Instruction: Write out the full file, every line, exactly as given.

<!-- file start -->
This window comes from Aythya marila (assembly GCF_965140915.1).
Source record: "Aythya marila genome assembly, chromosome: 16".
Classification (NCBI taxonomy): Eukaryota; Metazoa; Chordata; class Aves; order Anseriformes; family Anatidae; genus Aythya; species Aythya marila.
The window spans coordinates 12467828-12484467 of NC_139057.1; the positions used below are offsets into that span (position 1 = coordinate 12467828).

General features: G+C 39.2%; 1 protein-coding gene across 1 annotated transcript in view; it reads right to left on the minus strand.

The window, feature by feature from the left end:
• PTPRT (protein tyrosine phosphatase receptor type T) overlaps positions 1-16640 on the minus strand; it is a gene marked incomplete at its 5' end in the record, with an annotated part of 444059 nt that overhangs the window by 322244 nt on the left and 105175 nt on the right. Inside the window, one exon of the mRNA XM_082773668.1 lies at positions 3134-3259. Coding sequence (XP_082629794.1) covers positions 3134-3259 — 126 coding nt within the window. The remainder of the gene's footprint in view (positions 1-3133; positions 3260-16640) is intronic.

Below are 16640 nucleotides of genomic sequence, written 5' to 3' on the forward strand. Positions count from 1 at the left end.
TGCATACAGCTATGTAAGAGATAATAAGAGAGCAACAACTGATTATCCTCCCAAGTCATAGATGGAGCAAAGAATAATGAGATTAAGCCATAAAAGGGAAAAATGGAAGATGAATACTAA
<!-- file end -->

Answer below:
This window comes from Aythya marila (assembly GCF_965140915.1).
Source record: "Aythya marila genome assembly, chromosome: 16".
Classification (NCBI taxonomy): Eukaryota; Metazoa; Chordata; class Aves; order Anseriformes; family Anatidae; genus Aythya; species Aythya marila.
The window spans coordinates 12467828-12484467 of NC_139057.1; the positions used below are offsets into that span (position 1 = coordinate 12467828).

General features: G+C 39.2%; 1 protein-coding gene across 1 annotated transcript in view; it reads right to left on the minus strand.

The window, feature by feature from the left end:
• PTPRT (protein tyrosine phosphatase receptor type T) overlaps positions 1-16640 on the minus strand; it is a gene marked incomplete at its 5' end in the record, with an annotated part of 444059 nt that overhangs the window by 322244 nt on the left and 105175 nt on the right. Inside the window, one exon of the mRNA XM_082773668.1 lies at positions 3134-3259. Coding sequence (XP_082629794.1) covers positions 3134-3259 — 126 coding nt within the window. The remainder of the gene's footprint in view (positions 1-3133; positions 3260-16640) is intronic.

Below are 16640 nucleotides of genomic sequence, written 5' to 3' on the forward strand. Positions count from 1 at the left end.
TGCATACAGCTATGTAAGAGATAATAAGAGAGCAACAACTGATTATCCTCCCAAGTCATAGATGGAGCAAAGAATAATGAGATTAAGCCATAAAAGGGAAAAATGGAAGATGAATACTAA